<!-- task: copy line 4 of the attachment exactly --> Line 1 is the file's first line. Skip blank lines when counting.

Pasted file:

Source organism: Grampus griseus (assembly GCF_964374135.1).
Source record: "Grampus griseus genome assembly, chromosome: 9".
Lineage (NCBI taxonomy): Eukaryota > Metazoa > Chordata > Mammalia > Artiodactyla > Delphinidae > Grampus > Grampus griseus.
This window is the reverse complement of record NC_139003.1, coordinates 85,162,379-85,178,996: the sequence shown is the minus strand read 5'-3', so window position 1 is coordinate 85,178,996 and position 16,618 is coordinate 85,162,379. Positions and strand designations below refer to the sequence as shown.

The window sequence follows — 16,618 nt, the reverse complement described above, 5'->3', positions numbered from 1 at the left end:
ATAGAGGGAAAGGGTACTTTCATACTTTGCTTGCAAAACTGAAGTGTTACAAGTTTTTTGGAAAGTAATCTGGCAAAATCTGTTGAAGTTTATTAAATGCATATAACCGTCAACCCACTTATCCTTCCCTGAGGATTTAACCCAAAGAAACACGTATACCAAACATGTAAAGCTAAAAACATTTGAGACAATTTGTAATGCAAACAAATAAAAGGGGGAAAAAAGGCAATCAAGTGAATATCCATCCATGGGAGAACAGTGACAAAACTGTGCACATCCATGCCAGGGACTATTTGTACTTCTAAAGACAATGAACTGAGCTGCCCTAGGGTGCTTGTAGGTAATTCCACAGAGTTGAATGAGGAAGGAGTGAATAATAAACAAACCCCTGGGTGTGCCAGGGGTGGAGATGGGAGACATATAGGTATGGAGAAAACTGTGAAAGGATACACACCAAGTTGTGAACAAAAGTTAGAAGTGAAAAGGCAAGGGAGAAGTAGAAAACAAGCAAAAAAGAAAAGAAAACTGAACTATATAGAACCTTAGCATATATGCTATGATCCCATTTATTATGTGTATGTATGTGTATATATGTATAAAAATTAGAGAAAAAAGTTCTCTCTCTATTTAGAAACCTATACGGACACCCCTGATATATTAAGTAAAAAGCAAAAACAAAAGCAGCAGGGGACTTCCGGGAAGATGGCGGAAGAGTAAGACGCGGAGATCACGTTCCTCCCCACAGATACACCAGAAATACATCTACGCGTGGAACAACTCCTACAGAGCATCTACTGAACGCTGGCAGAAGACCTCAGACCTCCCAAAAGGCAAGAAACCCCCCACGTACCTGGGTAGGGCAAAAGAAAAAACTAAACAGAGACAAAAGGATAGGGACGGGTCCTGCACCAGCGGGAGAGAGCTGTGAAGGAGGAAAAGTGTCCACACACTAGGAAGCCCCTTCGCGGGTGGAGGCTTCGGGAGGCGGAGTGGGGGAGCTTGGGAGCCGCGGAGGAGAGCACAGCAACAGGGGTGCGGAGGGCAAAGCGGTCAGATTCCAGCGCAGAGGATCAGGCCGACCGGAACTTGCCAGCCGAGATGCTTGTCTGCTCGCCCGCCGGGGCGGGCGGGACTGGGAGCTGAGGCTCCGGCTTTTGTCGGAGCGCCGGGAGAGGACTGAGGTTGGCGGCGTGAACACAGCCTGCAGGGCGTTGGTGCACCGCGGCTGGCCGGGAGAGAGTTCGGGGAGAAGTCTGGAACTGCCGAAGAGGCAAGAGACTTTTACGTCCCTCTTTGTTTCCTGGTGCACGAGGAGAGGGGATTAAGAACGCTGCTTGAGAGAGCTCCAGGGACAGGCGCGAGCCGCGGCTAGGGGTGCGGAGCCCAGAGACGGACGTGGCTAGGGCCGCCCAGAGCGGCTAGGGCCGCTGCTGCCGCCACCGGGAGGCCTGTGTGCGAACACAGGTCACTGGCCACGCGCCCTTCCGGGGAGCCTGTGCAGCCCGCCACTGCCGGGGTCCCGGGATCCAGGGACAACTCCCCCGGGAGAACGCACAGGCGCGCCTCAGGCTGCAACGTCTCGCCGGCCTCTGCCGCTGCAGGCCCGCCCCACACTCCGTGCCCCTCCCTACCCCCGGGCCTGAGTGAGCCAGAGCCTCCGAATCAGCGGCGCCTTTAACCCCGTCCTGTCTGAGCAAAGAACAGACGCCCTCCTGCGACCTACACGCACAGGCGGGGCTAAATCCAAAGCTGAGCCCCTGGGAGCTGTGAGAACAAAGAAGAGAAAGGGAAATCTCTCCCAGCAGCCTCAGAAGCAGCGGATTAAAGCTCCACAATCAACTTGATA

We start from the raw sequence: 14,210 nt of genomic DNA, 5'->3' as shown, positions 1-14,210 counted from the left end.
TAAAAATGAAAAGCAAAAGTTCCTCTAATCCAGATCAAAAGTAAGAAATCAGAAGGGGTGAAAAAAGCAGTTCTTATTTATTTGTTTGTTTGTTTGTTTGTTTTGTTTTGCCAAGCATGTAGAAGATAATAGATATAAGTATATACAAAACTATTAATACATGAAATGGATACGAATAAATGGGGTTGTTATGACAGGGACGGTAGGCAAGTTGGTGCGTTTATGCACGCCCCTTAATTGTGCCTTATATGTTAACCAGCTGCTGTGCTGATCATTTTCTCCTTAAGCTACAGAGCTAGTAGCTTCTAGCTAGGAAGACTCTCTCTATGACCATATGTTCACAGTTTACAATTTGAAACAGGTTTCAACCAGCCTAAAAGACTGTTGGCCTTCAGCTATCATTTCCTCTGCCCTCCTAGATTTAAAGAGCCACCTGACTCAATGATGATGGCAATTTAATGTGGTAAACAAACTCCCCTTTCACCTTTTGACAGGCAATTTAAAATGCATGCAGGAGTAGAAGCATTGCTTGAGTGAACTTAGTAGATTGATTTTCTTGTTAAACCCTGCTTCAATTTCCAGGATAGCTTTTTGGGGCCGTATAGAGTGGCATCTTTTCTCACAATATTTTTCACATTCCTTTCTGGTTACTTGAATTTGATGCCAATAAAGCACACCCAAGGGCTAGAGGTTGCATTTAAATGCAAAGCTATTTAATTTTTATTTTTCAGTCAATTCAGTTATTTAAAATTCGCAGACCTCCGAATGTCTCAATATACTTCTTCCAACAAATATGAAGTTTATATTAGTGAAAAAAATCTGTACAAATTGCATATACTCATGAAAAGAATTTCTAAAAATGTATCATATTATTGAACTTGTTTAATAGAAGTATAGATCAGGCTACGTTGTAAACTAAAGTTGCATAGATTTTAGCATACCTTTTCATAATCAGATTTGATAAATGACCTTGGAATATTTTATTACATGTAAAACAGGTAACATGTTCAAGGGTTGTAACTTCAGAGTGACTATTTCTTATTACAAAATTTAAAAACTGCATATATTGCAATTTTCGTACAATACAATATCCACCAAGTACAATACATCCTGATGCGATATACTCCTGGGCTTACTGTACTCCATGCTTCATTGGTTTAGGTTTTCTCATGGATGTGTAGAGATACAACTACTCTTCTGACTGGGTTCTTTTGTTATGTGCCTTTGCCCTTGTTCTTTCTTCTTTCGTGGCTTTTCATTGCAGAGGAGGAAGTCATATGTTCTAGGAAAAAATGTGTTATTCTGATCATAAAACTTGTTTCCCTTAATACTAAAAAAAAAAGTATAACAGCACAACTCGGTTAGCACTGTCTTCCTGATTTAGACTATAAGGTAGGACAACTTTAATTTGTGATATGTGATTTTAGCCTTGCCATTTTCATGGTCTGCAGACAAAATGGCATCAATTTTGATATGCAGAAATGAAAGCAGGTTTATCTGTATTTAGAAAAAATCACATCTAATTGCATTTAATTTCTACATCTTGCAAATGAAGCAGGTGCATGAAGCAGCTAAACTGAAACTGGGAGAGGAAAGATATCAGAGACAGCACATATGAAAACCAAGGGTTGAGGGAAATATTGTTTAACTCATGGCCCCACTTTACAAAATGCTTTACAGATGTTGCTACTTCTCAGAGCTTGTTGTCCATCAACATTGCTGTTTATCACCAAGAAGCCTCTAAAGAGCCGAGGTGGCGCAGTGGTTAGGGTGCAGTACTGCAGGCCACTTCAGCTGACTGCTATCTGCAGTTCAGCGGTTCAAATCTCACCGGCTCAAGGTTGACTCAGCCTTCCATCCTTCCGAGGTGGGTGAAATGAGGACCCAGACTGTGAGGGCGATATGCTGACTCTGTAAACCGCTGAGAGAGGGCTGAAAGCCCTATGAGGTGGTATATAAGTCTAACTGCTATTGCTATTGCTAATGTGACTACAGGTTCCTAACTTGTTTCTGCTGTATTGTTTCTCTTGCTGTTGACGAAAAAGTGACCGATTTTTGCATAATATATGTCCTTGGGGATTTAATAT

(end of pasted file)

This window is the reverse complement of record NC_139003.1, coordinates 85,162,379-85,178,996: the sequence shown is the minus strand read 5'-3', so window position 1 is coordinate 85,178,996 and position 16,618 is coordinate 85,162,379. Positions and strand designations below refer to the sequence as shown.